Search The Query

Sourdough Stone Ground Cornbread Sticks

I always think of cornbread in terms of shape.

I grew up with triangles.

That was the shape of Grandmama Marie’s pan and for much of my childhood that was the only way I thought you could make cornbread. It was only later that I discovered that you can shape this quick bread into any shape you can manage to create in cast iron.

What is it about the shape anyway?

It’s all about the crust. The more edges that you have on your piece of cornbread the more crust you have.

So – shape matters.

And just like donuts and cookies, crust and shape will allow you to dunk. There is nothing better than dunking crusty cornbread in black eyed peas, taco soup, or in the case of my mother – buttermilk.

Of course you can make cornbread in a baking pan and cut it into squares, but for me this is a different food altogether. This cake-like, dessert-textured bread is often made with significant sugar so it can be very sweet.

Cornbread made in cast iron, especially with stone ground corn meal, is much more rustic and flavorful. Supermarket cornmeal is ground with steel rollers so that most of the hull and germ is removed making it have the texture of wheat flour.

But with stone ground corn meal, field corn is literally ground between two large stones and it retains some of the hull and germ which greatly enhances its flavor. Having said that, I feel cornbread does need a little more refinement than using pure cornmeal so I include some flour to lighten the batter.

The stone ground corn meal used here is from Barton Springs Mill in Dripping Springs, Texas and is a particular variety called Bloody Butcher Red. It is grown locally here in Texas in the small town of Rockdale. You will be rewarded when you make recipes from heirloom grains and this one is no exception. This burgundy colored meal is loaded with corn flavor.

Barton Springs Mill will ship this and all of their amazing products to you but also look for a local miller using local grains in your area to make sure we continue to support these artisans.

This recipe is somewhat unusual for cornbread in that it contains sourdough and yeast. Most of the time these are simply quick breads that contain a chemical – like baking soda – as the leavening agent. This recipe has that as well but the addition of a sourdough starter provides both punch in the rise and also a wonderful light tang on the finish. This combination is perfect for black eyed peas.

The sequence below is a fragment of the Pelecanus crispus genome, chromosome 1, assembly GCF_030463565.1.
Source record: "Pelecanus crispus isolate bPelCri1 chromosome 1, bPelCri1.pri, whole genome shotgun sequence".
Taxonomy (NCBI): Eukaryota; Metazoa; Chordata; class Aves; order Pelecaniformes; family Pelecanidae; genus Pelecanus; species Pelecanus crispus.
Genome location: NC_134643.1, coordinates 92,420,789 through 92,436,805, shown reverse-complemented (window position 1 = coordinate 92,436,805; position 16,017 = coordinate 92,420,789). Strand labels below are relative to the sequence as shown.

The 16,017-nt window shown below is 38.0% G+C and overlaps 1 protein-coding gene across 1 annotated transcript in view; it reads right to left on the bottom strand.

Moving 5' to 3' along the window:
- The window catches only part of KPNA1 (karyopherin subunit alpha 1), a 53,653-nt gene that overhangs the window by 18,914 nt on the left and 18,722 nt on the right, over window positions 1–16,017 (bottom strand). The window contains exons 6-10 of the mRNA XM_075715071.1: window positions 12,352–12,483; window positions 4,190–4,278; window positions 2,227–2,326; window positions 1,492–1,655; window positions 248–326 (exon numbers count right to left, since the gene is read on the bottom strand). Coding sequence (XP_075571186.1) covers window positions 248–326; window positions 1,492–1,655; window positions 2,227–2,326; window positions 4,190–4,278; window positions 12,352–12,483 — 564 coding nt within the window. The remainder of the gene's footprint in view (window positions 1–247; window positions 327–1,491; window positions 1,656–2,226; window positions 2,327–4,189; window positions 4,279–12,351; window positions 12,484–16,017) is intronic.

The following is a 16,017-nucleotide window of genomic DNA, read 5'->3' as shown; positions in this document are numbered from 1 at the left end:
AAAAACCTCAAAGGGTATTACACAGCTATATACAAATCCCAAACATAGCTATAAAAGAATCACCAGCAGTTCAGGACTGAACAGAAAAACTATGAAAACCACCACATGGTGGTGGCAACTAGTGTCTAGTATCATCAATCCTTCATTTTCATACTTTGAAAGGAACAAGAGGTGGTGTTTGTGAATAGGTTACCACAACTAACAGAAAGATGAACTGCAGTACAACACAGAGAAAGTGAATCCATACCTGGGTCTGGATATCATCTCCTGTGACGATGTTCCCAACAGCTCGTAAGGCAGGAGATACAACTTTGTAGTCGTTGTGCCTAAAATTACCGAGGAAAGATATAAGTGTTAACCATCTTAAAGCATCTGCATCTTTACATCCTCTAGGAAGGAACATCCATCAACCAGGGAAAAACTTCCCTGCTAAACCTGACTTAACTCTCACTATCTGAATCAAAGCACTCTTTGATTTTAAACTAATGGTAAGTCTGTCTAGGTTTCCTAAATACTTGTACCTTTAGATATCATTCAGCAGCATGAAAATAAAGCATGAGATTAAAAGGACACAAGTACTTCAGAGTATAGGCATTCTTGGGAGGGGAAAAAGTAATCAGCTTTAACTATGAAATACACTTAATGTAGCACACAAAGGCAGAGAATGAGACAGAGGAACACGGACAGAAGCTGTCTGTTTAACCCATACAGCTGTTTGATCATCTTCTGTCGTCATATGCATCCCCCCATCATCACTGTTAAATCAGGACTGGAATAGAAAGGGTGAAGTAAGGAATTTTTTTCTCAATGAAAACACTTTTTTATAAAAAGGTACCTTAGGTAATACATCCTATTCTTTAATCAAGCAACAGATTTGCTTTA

Why no triangles?

My friend and neighbor Darlene Marwitz of The Marfa Line fame called and asked if I would like two extra cornbread pans she had – and they were corn sticks. These pans are often considered novelties, but they bake beautiful small cornbreads that in fact look like small ears of corn.

They are small – and when the pan is blisteringly hot it can be difficult to “spoon in the batter” evenly as is called for in many recipes. Save your fingers from blisters by putting the batter in a pastry bag which will allow you to quickly pipe the cavities evenly.

Although I am nostalgic for triangle shaped cornbread, my mom is not giving up her pan anytime soon. I will be making corn sticks for now.

1/2 cup sourdough starter (see note)

3/4 cup stone ground corn meal, I used the Bloody Butcher Cornmeal from Barton Springs Mill

1/4 cup all purpose flour

1 tsp active dry yeast

1 tsp sugar

1/2 tsp kosher salt

3/4 tsp baking powder

1/4 tsp baking soda

1 large egg

1 cup water with 2 TBS dry milk powder

1/4 cup canola oil plus extra for the corn stick pans

Preheat oven and cast iron corn stick baking pans in a 450F oven.

Mix all the ingredients and combine until you create a smooth batter. Place the mixture into a pastry bag and set aside.

Remove the corn stick pans from the oven and coat evenly with canola oil or a baking spray. Carefully pipe the batter into the molds until they are about 3/4 full. Place the pans back in the oven and bake for 10 to 12 minutes until brown on top and slightly crusty but not burned on the bottom.

Remove the pan from the oven and let them sit at room temperature on a rack for about 1 to 2 minutes and then turn them out into a bread basket. Serve immediately with butter.

Makes 12 corn sticks.

Note: This recipe calls for a sourdough starter which can be obtained from a local source or grown in your kitchen.

#cornbread #stoneground #cornmeal #sourdough #cornsticks


Dan McCoy